The following represents the design of the alice application. This is meant as a living document and design can change from time to time. The design of alice is a two part application the first part being the underlying system services or the Alice server. This process is to either connect locally from where the alice application is started to being initiated and connect to a networked server. In either case the connection between the GUI (Graphical User Interface) and the Alice server interact through the interface libraries as found in the org.wcb.autohome.interfaces directory.
The GUI is used as a primary conduit for end users to interact with the alice server and utimatly to the X10 interface. Since there are two systems in this design, there are two configuration files that are setup when the application starts. The first is the jhome.prop file located in the users home directory. Depending on the users operating system this could be in a number of locations. On Windows 95,98 machines this is usually in c:\Windows\System\ for UNIX based Os's this is their assigned home directory. The additional file created is the HASConfig.prop file which houses information about the X10 interace settings and the serial port.
Currently when the user first start the Java Home Automation program it will create these files if they are missing and ask the user to restart the program.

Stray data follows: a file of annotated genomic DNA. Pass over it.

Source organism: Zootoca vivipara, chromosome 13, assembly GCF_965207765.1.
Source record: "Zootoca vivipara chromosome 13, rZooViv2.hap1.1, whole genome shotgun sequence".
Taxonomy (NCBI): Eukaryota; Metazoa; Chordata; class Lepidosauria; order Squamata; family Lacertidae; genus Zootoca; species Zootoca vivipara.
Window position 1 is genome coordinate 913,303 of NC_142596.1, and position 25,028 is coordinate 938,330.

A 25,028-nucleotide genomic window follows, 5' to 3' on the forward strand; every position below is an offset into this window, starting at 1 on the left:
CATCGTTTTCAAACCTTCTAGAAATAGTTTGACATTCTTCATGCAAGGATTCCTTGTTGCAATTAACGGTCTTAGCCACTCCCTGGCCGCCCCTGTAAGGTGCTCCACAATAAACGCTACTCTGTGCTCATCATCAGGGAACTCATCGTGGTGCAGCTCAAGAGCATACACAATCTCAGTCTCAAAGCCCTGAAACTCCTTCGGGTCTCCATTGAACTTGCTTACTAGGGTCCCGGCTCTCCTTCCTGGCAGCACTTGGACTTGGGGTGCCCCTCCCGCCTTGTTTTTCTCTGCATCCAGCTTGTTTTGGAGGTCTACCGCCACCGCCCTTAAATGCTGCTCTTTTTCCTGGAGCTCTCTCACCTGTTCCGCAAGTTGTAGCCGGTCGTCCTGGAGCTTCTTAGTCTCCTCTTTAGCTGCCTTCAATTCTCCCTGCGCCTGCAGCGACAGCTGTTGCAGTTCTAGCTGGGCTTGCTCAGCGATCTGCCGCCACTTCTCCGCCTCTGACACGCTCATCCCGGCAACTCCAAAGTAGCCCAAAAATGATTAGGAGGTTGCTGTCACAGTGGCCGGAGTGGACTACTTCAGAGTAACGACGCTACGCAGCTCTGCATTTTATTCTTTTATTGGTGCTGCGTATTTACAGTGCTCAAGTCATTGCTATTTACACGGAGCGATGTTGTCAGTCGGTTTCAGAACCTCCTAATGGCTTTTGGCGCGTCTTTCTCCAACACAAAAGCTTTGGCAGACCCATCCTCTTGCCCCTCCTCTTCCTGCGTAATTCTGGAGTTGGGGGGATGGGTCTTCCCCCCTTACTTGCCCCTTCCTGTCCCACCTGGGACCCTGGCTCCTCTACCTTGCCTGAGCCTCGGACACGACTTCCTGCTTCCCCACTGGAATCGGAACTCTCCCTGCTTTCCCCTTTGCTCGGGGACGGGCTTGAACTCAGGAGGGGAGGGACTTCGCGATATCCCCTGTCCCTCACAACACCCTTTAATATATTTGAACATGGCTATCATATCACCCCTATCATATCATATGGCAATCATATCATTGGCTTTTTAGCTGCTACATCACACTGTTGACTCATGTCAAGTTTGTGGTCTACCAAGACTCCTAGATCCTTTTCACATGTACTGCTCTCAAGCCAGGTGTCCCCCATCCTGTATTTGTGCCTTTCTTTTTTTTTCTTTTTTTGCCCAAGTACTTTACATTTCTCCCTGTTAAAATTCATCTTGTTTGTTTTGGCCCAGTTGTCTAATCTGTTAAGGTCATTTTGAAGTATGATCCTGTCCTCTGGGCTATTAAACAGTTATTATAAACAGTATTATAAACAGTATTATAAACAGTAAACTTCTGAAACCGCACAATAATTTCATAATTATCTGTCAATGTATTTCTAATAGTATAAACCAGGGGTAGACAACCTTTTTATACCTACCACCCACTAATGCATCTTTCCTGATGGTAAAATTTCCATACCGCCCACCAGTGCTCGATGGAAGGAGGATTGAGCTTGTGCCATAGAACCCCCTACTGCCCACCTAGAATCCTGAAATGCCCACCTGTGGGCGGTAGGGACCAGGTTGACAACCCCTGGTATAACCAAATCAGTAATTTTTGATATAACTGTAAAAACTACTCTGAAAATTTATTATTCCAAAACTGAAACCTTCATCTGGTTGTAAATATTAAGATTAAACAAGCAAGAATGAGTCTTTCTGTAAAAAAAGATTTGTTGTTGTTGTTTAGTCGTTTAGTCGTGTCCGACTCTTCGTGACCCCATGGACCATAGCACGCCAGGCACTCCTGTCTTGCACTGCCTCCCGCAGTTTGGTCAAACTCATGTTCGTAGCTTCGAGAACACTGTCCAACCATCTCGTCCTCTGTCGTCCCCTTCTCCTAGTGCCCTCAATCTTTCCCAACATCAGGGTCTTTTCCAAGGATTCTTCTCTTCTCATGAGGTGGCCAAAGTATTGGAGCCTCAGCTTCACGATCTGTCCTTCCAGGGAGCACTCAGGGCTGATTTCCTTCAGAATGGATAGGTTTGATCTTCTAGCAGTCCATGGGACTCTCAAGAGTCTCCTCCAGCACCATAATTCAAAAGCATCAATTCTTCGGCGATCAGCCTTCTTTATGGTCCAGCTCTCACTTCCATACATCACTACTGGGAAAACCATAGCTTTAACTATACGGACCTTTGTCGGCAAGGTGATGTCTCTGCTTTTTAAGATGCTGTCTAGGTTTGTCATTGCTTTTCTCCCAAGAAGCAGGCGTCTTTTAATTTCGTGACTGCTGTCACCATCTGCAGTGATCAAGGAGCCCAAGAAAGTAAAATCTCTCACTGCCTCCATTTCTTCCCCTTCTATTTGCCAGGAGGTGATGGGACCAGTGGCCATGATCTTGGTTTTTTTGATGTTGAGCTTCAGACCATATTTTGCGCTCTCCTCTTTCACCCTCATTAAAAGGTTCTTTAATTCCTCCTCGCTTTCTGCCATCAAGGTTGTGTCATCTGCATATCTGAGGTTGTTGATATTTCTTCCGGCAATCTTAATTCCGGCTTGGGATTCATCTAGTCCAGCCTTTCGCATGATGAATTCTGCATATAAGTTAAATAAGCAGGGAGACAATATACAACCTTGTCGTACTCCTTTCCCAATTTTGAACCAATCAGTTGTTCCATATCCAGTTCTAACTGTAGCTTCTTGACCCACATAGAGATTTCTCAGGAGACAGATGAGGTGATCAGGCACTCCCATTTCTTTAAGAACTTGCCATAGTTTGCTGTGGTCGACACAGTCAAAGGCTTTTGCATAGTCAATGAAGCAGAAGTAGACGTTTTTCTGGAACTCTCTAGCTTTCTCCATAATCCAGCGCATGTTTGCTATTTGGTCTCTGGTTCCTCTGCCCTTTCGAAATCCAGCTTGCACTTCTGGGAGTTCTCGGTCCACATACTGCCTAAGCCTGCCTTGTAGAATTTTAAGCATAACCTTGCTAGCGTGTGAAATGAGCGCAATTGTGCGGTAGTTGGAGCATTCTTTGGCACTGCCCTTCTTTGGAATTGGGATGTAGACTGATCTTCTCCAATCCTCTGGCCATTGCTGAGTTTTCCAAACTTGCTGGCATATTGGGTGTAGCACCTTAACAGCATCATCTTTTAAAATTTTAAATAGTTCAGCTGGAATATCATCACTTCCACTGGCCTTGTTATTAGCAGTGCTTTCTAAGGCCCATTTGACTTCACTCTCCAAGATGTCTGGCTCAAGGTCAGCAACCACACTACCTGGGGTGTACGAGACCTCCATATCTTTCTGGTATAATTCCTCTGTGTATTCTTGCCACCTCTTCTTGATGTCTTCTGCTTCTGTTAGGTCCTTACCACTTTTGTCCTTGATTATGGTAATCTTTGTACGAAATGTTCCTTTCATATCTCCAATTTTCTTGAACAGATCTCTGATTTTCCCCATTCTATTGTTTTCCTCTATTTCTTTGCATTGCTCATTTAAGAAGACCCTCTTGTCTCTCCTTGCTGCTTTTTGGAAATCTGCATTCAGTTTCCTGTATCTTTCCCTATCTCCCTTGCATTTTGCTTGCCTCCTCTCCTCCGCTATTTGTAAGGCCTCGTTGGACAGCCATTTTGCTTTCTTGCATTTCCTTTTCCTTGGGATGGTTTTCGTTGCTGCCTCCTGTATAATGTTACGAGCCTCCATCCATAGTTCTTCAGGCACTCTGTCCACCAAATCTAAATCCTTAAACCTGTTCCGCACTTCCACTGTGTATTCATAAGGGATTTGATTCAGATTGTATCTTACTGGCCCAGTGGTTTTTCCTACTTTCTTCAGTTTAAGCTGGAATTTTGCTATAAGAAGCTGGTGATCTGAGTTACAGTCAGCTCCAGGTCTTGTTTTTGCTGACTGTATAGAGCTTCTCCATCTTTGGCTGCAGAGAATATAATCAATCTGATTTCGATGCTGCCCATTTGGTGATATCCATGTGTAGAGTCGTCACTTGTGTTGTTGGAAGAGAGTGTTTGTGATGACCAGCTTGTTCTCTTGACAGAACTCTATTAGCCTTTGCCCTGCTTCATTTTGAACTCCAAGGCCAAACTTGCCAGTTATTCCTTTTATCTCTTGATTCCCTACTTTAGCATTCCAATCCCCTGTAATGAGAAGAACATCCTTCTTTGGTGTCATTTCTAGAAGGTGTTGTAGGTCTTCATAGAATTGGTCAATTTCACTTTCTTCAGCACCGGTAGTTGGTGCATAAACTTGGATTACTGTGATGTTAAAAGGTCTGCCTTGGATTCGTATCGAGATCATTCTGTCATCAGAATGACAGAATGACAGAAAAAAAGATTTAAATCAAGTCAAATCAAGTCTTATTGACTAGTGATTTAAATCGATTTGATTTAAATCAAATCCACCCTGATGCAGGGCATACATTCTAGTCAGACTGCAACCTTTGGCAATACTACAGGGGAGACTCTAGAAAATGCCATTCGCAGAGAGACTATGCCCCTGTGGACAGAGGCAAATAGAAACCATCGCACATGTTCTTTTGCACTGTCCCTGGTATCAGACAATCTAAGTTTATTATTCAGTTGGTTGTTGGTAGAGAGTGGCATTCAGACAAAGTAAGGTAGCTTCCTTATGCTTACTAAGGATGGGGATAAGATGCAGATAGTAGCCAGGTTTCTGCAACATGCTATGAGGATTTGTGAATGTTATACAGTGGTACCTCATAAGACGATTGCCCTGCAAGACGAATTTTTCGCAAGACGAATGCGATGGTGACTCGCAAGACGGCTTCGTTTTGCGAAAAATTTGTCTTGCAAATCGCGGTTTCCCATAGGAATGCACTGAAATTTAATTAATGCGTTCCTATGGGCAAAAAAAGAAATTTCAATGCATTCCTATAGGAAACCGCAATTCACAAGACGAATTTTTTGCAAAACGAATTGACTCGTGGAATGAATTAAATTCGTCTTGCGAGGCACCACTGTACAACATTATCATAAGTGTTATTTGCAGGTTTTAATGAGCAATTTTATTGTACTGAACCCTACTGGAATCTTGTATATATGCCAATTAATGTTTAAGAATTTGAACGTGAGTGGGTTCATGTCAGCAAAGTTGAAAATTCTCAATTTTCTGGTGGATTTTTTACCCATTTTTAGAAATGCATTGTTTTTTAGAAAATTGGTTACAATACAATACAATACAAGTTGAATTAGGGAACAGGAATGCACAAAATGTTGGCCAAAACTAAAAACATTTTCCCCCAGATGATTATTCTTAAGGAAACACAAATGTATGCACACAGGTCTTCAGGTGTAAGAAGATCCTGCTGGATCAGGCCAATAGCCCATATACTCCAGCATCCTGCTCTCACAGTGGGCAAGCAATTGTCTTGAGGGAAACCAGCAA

As is noted in the UML diagram the basic GUI objects are to the left of the diagram and the daemons and session management which interfaces with the serial port are to the right of the diagram. The daemons can be started either with the JHomeServer class, which then through RMI allows the Java Home Automation GUI to attach to it. The GUI obtains its information of the location of the server through the jhome.prop file in the rmi.server value being set to the IP or host address of the daemon.
Again all messages between the client and the daemon(server) are sent via the interface classes(org.wcb.authome.interfaces). If the daemon(server) is running on the local box then the JHomeServer class is never initiated and only an instance of the org.wcb.autohome.AutoHomeAdminSession is created and used. In this case the GUI still interacts via the interface classes to keep the messages the same.
With this design, you could change the user interfaces from that of a Swing GUI to something like servlets or JSP although the interfaces and dameons have not been created into Java Beans adding the additional wrapers to make it so would not be difficult.
The typical startup sequence is such that calling getInstance() on the org.wcb.autohome.AutoHomeAdminSession (For the swing application this will load images from the jar resources and read property files from the user home directory) or the org.wcb.autohome.AutohomeDaemonSession (For web application) can be called to load properties files from a specified resource location. The following sequence diagram shows how the swing application sequence starts up.